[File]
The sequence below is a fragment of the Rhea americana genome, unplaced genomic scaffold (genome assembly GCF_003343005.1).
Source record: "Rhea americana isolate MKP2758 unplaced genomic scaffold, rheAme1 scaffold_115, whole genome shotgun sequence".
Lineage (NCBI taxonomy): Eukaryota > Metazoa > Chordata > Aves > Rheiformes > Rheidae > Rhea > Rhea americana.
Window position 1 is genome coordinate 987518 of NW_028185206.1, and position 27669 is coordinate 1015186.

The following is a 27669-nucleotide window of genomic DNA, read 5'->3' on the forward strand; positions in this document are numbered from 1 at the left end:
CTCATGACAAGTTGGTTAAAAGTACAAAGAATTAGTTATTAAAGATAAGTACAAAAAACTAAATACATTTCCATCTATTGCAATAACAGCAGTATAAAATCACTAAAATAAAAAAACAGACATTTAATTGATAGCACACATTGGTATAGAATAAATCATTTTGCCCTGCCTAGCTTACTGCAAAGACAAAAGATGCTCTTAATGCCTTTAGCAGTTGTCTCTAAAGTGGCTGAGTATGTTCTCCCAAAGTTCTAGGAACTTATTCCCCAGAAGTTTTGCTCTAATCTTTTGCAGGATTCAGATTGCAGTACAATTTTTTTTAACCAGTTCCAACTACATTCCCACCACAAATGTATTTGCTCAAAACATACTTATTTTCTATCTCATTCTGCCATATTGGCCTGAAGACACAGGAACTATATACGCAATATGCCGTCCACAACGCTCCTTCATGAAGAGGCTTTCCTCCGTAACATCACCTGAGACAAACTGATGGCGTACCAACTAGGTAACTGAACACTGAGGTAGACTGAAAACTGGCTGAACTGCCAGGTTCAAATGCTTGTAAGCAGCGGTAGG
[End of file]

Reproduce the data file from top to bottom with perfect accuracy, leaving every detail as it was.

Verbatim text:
The sequence below is a fragment of the Rhea americana genome, unplaced genomic scaffold (genome assembly GCF_003343005.1).
Source record: "Rhea americana isolate MKP2758 unplaced genomic scaffold, rheAme1 scaffold_115, whole genome shotgun sequence".
Lineage (NCBI taxonomy): Eukaryota > Metazoa > Chordata > Aves > Rheiformes > Rheidae > Rhea > Rhea americana.
Window position 1 is genome coordinate 987518 of NW_028185206.1, and position 27669 is coordinate 1015186.

The following is a 27669-nucleotide window of genomic DNA, read 5'->3' on the forward strand; positions in this document are numbered from 1 at the left end:
CTCATGACAAGTTGGTTAAAAGTACAAAGAATTAGTTATTAAAGATAAGTACAAAAAACTAAATACATTTCCATCTATTGCAATAACAGCAGTATAAAATCACTAAAATAAAAAAACAGACATTTAATTGATAGCACACATTGGTATAGAATAAATCATTTTGCCCTGCCTAGCTTACTGCAAAGACAAAAGATGCTCTTAATGCCTTTAGCAGTTGTCTCTAAAGTGGCTGAGTATGTTCTCCCAAAGTTCTAGGAACTTATTCCCCAGAAGTTTTGCTCTAATCTTTTGCAGGATTCAGATTGCAGTACAATTTTTTTTAACCAGTTCCAACTACATTCCCACCACAAATGTATTTGCTCAAAACATACTTATTTTCTATCTCATTCTGCCATATTGGCCTGAAGACACAGGAACTATATACGCAATATGCCGTCCACAACGCTCCTTCATGAAGAGGCTTTCCTCCGTAACATCACCTGAGACAAACTGATGGCGTACCAACTAGGTAACTGAACACTGAGGTAGACTGAAAACTGGCTGAACTGCCAGGTTCAAATGCTTGTAAGCAGCGGTAGG